Wednesday 11 March 2009

Handover your brand, but empower staff at the same time

Kate has posted a summary of her panel session at AdTech about handing over your brand to consumers and writes:

"The consensus was that brands are out of our hands to a certain extent anyhow, so it is better to engage on your own terms and start a conversation with consumers. And listening was seen as a critical starting point to the dialogue."

In a similar conversation with Anne Bartlett-Bragg yesterday, I was reminded of an old business book from 1992 by Karl Albrecht called The Only Thing That Matters. Reflective of the time it was written, this is a book about adopting a Total Quality Service approach to business. However, it it prefaced with an attitude that resonates with Kate's comments:

"We're learning to understand what goes on in the minds of our customers, and not to substitute our own arrogant hypotheses about what the customer presumably want"

But what is even more interesting is that later in the book it introduces some ideas for aligning quality objectives, measurement approach and employee empowerment... think about that for a moment. At its most sophisticated level, Albrecht's approach calls for a combination of:

  • A business focus on managing customer perceptions;
  • Using customer sensing to listen to customers ("There is no way you can accurately gauge the mental, emotional, or subjective reactions of customers over a period of time without asking them to express themselves to you"); and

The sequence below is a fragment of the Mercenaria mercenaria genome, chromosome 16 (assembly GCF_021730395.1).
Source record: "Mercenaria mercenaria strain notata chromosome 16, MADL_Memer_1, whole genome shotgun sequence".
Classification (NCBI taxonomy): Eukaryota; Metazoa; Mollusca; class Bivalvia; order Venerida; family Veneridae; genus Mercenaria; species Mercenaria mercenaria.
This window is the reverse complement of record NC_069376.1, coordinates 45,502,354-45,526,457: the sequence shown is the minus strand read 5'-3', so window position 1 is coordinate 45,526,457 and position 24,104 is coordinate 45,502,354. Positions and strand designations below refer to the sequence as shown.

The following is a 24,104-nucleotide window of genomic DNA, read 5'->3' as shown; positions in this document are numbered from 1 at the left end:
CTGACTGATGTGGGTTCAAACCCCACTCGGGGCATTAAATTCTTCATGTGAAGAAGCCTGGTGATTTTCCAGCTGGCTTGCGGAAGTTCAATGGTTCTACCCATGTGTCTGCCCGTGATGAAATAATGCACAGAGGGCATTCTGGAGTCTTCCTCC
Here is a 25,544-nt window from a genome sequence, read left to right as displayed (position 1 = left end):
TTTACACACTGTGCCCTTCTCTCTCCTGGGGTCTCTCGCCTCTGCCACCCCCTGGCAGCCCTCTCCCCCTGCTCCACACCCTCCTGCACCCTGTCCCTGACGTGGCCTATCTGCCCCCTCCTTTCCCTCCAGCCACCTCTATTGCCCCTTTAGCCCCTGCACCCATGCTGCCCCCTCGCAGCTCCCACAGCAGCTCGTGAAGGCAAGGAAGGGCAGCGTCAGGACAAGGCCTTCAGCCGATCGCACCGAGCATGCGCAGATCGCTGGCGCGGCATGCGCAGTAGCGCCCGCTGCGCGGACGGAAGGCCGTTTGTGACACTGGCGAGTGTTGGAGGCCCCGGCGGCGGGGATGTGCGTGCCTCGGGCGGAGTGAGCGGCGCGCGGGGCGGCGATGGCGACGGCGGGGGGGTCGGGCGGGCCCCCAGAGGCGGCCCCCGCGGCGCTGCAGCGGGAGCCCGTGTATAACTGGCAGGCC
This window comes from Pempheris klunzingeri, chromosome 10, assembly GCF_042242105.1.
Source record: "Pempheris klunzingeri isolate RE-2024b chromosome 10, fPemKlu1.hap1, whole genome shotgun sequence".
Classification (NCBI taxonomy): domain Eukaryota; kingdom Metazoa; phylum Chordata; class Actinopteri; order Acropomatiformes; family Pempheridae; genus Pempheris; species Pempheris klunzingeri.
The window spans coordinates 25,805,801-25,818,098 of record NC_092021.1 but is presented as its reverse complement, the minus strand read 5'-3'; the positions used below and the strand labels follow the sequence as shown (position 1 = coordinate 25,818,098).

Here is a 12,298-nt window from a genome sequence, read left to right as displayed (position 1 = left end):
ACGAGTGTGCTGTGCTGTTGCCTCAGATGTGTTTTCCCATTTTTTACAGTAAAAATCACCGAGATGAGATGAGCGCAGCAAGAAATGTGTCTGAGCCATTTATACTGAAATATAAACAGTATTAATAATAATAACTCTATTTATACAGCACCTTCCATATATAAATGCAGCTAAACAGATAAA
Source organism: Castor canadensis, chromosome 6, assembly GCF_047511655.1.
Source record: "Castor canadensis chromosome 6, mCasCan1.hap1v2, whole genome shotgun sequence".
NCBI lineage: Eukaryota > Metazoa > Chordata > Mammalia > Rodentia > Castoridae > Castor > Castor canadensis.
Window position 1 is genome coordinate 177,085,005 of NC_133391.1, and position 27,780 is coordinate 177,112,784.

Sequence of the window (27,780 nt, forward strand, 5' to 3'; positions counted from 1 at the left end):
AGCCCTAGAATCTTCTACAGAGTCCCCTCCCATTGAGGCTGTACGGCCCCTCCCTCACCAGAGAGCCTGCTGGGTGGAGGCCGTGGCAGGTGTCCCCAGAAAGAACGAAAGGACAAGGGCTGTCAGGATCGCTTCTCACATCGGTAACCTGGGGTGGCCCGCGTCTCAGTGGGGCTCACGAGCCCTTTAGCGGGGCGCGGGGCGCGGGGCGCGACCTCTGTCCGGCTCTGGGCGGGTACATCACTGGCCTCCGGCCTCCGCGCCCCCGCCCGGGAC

• Employee empowerment through well-formed and well-oriented discretion to take action.

This suggests to me that it isn't enough just to listen to customers.

In fact you need to back up the listening process with employees who are empowered to respond - but this isn't just about being able to respond back into social networks when someone says something bad, it actually means empowering them to take action beyond just building relationships with customers that include:

  • Adding to the customer experience;
  • Breaking down communication silos;
  • Problem solving;
  • Continuous product and service improvement; and
  • Product and service innovation.

And this in my mind calls for engaging and empowering staff with social computing tools inside the firewall too, not just listening to social media chatter on the outside.

Some might suggest that you don't need to build that social computing infrastructure internally as this is the role for a community manager. But I suspect if a community manager represents the end of the line for engagement with customers then, well, we might see a lot of talk but not a lot of action from the rest of the organisation... which will ultimately bite you in that external social media space.

I wonder what Albrecht would think about applying new social computing technology to his old ideas? How about you?

1 comment:

  1. James - A lot of the talk has been about either "social software inside the firewall" (enterprise 2.0) or "social software with customers/consumers". What's started to come thru more strongly recently is that social software is dissolving (or at least reformating) these boundaries. Not everywhere and not for everyone but it's starting to.

    This is also where techniques like value network analysis allow you to understand the new networks that are emerging or could emerge.

    And this poses challenges for the marketing types because it says that sales, customer service and marketing have to be at least on speaking terms if not integrated.

    The earliest incarnations of BPR (from about the same time that Karl Albrecht was writing his book) promised to bring the Voice of the Customer into organisations. But the focus shifted from that to drawing diagrams, firing people & implementing SAP.

    Will this be a re-run of BPR? I hope not - for lots of reasons.


Note: only a member of this blog may post a comment.